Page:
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Like many other professionals, haunted house actors (who call themselves haunters) are constantly negotiating the balance between customer expectations and their own standards for their work. Haunters continuously make snap readings of haunted house guests’ body language, determining how much of a scare they are really willing to handle.

And the correct word is “willing,” not “able.” Often, haunters encounter skeptical guests who don’t want to play along. Other times, guests have allowed their fear to overcome their rational minds, turning their excitement into hysteria.

Just like in most other customer service jobs, the haunters’ catering to their guests’ expectations is exhausting and often frustrating. So while most haunters will tell you the job is intrinsically rewarding, they’ll also admit to taking pleasure in giving someone a healthy fright every now and then. After all, they are experts in scare tactics.

Thanks to the candid haunters and the great people at Count Orlok’s Nightmare Gallery Monster Museum in Salem. Find them at: nightmaregallery.com

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Halloween in Salem, Mass. is New England’s Mardi Gras. People dress up, party in the streets, and partake in crazy ritual behavior. While there’s no beads-for-peeps exchange in Salem, there is a seasonally unique quid pro quo: actors get paid to scare the bejeezus out of people, while their victims derive great pleasure out of the experience.

Normally it’s one-sided fun. But during the month of October, dozens of haunted house attractions around the region dust off their animatronic manikins, call in their best Freddy Kruger impersonators and rake in the dough. Enthusiastic guests stack up deep in lines, waiting to venture inside the labyrinthine house interiors and run screaming away from actors pretending to eat their brains.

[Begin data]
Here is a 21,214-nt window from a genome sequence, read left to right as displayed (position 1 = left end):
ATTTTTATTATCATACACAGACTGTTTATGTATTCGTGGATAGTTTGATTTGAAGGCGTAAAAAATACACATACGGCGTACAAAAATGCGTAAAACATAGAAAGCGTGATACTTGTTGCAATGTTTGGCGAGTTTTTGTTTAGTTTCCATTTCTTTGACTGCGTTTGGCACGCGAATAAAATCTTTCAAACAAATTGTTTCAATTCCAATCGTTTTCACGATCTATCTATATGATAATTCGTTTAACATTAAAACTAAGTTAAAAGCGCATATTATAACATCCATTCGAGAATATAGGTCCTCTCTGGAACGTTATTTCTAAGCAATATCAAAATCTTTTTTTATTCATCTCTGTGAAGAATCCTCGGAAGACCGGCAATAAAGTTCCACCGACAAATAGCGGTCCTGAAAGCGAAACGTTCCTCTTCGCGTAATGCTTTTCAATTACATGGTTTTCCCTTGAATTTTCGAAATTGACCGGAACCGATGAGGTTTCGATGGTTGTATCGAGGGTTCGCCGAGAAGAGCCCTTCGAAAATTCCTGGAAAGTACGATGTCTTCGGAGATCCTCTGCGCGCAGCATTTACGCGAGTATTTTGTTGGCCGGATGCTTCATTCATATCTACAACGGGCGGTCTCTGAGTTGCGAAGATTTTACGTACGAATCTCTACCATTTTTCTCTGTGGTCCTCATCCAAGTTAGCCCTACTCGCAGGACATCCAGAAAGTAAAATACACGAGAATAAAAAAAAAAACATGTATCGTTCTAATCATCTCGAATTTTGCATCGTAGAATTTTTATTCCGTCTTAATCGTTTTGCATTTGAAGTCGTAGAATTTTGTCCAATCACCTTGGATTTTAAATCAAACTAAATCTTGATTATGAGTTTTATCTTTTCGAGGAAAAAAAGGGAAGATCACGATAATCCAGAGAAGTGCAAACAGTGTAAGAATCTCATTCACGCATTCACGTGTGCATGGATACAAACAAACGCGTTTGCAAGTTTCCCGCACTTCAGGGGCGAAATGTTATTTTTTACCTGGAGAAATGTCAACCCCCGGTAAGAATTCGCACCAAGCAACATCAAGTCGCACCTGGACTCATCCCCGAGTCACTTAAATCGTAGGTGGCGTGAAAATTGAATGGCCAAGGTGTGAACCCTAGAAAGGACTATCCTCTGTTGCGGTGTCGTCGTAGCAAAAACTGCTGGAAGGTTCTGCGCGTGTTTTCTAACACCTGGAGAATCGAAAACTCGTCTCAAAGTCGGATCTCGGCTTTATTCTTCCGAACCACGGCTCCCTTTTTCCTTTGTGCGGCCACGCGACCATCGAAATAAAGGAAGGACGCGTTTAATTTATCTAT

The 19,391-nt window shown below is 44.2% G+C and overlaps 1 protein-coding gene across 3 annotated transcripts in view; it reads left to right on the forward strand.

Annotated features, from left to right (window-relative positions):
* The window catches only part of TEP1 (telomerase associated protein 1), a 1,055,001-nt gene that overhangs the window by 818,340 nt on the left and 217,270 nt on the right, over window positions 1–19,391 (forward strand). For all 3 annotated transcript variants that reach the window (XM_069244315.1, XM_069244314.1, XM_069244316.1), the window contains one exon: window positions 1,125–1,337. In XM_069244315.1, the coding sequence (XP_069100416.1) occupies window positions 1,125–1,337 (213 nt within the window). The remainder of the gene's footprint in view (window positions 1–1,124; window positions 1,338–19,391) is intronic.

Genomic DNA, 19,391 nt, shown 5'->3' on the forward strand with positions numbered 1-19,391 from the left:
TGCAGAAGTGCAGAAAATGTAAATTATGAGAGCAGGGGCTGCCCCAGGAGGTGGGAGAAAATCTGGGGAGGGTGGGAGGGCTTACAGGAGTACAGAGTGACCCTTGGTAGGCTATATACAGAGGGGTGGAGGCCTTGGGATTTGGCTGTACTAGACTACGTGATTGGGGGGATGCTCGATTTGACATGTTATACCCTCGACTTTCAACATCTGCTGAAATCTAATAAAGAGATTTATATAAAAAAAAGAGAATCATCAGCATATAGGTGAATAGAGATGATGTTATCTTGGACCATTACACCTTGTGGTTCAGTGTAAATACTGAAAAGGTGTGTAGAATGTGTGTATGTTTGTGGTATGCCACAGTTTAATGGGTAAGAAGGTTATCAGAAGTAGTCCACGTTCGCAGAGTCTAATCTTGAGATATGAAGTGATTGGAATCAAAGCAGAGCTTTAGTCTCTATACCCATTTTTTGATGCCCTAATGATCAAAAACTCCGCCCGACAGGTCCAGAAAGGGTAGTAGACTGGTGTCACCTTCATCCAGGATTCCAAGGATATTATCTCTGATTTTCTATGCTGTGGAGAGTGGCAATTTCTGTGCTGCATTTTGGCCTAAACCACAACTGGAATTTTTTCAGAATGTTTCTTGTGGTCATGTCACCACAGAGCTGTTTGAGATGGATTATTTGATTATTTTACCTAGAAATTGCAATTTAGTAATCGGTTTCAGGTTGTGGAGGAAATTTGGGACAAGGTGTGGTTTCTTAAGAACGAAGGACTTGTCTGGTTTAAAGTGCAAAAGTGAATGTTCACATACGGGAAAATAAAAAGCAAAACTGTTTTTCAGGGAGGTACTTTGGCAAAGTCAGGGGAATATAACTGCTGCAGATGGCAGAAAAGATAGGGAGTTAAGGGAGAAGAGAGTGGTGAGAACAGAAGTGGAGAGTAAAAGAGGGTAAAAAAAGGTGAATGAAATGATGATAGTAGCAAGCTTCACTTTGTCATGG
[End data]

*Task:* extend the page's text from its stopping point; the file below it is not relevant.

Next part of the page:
The actors, however, call themselves “haunters.” They work in the “haunt industry.” To them scaring people is an artform. It takes dedication, skill, and ceaseless energy to induce the perfect adrenaline rush and ebullient nervous laughter from their guests. Above all else, it takes scare tactics.

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When Aren Salmela gets behind the wheel of his steel-caged golf cart at his after school job at a local driving range, he is under siege: golf balls driven off the turf matts are often aimed at his rumbling cart. Like many other custodial jobs, Aren’s duties consist of picking up discarded items and cleaning up after customers. Yet, what other custodians are subject to patrons’ attempted physical assaults?

Aren say’s he’s never even come close to being injured on his job and that he doesn’t sweat it when he takes a liner to the cage. But should his acceptance of driving range culture be taken for granted? Maybe aiming for the man pushing the picker is harmless target practice. Or maybe it’s unnecessary harassment of a guy just trying to do his job.

Either way, Aren’s cage is getting rattled.

Thanks to Aren, Matt, and the folks at Sun’N Air Golf Center in Danvers, Mass. Find them at: sunairgolf.com

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